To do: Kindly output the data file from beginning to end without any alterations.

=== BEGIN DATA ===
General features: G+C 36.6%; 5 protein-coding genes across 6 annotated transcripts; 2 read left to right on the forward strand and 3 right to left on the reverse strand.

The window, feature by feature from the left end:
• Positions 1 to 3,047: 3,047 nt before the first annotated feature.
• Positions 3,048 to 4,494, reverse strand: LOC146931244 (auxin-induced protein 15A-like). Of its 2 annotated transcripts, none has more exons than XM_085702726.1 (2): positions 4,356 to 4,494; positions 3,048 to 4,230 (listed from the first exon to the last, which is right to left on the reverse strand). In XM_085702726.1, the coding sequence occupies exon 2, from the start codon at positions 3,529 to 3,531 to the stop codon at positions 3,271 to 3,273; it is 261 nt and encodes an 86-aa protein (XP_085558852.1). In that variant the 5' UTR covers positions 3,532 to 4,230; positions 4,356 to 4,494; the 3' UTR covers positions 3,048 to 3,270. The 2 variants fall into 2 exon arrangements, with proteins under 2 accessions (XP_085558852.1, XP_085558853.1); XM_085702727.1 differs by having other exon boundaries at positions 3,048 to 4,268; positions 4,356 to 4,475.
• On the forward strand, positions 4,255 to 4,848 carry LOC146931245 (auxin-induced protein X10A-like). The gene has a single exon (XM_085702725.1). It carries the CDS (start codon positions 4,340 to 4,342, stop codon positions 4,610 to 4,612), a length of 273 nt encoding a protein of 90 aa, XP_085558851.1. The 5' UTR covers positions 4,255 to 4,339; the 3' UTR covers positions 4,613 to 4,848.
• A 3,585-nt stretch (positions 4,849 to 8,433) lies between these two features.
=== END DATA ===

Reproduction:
General features: G+C 36.6%; 5 protein-coding genes across 6 annotated transcripts; 2 read left to right on the forward strand and 3 right to left on the reverse strand.

The window, feature by feature from the left end:
• Positions 1 to 3,047: 3,047 nt before the first annotated feature.
• Positions 3,048 to 4,494, reverse strand: LOC146931244 (auxin-induced protein 15A-like). Of its 2 annotated transcripts, none has more exons than XM_085702726.1 (2): positions 4,356 to 4,494; positions 3,048 to 4,230 (listed from the first exon to the last, which is right to left on the reverse strand). In XM_085702726.1, the coding sequence occupies exon 2, from the start codon at positions 3,529 to 3,531 to the stop codon at positions 3,271 to 3,273; it is 261 nt and encodes an 86-aa protein (XP_085558852.1). In that variant the 5' UTR covers positions 3,532 to 4,230; positions 4,356 to 4,494; the 3' UTR covers positions 3,048 to 3,270. The 2 variants fall into 2 exon arrangements, with proteins under 2 accessions (XP_085558852.1, XP_085558853.1); XM_085702727.1 differs by having other exon boundaries at positions 3,048 to 4,268; positions 4,356 to 4,475.
• On the forward strand, positions 4,255 to 4,848 carry LOC146931245 (auxin-induced protein X10A-like). The gene has a single exon (XM_085702725.1). It carries the CDS (start codon positions 4,340 to 4,342, stop codon positions 4,610 to 4,612), a length of 273 nt encoding a protein of 90 aa, XP_085558851.1. The 5' UTR covers positions 4,255 to 4,339; the 3' UTR covers positions 4,613 to 4,848.
• A 3,585-nt stretch (positions 4,849 to 8,433) lies between these two features.